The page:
Steps Against War

A history walk with puppets discovering untold stories of Bedminster people in the First World War

Otherstory led a history walk with a difference in April 2019 in Bedminster, South Bristol. The walk used the medium of puppetry to tell the untold stories of Bedminster people who resisted the First World War, and who refused to kill.  This was a project in collaboration with Remembering the Real World War 1.

Two walks took place on 7th April, starting from the Tobacco Factory cafe.  The third walk started from the M Shed on Sun 28th April, as part of the Commemoration, Conflict and Conscience Festival.

The route
The walk wound its way through Southville, along North Street and part of East Street, ending up at the Steam Crane pub.  At points along the way mini puppetry performances and songs told stories of the more than 30 Bedminster men who refused to be conscripted into the army in 1916/18, and the network of people who supported them.  Audience members were given a guide to the walk.

“The different kinds of puppetry + song + narration worked really well together. Funny, moving, sparked the imagination”

“Enjoyed hearing the stories situated in the landscape and all the different ways used to tell these stories”

 audience comments

Two self-guided history walks around Bedminster with a digital map are available on the Bristol Radical History Group website.  A pamphlet telling the stories in more detail is published by Bristol Radical History Group, and is available here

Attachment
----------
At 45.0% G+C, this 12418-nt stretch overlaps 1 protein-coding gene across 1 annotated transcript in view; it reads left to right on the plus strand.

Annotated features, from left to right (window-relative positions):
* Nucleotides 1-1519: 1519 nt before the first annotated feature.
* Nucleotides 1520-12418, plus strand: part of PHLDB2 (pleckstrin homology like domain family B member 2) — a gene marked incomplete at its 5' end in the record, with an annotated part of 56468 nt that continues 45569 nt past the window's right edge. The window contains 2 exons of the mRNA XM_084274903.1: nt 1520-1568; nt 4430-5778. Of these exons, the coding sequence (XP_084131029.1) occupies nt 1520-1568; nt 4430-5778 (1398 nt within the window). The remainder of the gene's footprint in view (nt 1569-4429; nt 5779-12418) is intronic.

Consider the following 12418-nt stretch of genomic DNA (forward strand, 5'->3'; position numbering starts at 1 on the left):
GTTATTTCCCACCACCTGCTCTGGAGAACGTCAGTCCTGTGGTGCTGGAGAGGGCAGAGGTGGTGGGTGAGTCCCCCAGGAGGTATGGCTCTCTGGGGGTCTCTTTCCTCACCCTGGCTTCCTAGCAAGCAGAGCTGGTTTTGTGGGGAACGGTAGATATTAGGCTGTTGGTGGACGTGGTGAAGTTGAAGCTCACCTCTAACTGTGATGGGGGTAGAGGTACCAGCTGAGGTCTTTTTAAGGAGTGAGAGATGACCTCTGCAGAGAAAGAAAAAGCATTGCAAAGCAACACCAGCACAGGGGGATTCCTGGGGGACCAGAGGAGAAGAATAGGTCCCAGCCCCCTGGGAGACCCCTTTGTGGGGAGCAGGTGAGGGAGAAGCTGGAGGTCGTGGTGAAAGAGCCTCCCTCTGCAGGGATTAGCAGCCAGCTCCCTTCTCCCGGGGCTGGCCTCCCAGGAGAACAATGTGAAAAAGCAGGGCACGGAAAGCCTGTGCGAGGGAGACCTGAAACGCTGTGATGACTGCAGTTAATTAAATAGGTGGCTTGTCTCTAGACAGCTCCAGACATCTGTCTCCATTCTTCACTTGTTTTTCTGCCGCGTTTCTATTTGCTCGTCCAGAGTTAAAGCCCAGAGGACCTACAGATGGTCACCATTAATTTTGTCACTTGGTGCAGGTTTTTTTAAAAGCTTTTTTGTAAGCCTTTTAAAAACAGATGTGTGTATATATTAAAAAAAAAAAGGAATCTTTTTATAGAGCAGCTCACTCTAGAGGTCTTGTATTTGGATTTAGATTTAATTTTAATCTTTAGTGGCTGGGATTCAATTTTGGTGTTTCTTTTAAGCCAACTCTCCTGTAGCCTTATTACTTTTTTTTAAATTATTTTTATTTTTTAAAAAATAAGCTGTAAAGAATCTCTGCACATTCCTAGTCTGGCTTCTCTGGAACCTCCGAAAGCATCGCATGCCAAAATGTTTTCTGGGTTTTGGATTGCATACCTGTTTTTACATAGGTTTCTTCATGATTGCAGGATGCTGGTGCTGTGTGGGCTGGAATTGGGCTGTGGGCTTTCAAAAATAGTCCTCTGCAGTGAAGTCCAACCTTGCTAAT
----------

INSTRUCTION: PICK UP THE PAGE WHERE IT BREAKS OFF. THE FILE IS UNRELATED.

A community production
The walk was the culmination of a three month collaboration with a group of local people. The group researched the stories and made puppets and sets, at a series of workshops.  The project has been assisted by the input of Bristol Archives and Bristol Libraries.  Supported by the National Lottery through The National Lottery Heritage Fund; and using public funding by Arts Council England; and by the Arts and Humanities Research Council.

I learned about the fascinating hidden history of conscientious objection in my very own neighbourhood”.

It was really interesting to hear about WW1 from the perspective of this project. It was actually a more global perspective than I had heard before, considering all of the social change that was happening before the war and the concerns of the working people that were shared internationally”-

workshop participants


“Working alongside others, discussing the characters and their lives was instructive and fun

“I loved taking time out to develop the stencil for the soldier banner. It’s been a long time since I’ve felt I could put time aside to do a bit of drawing and creative thinking. Having the discipline of the workshops and a deadline to work to really helped me to focus on achieving something”.




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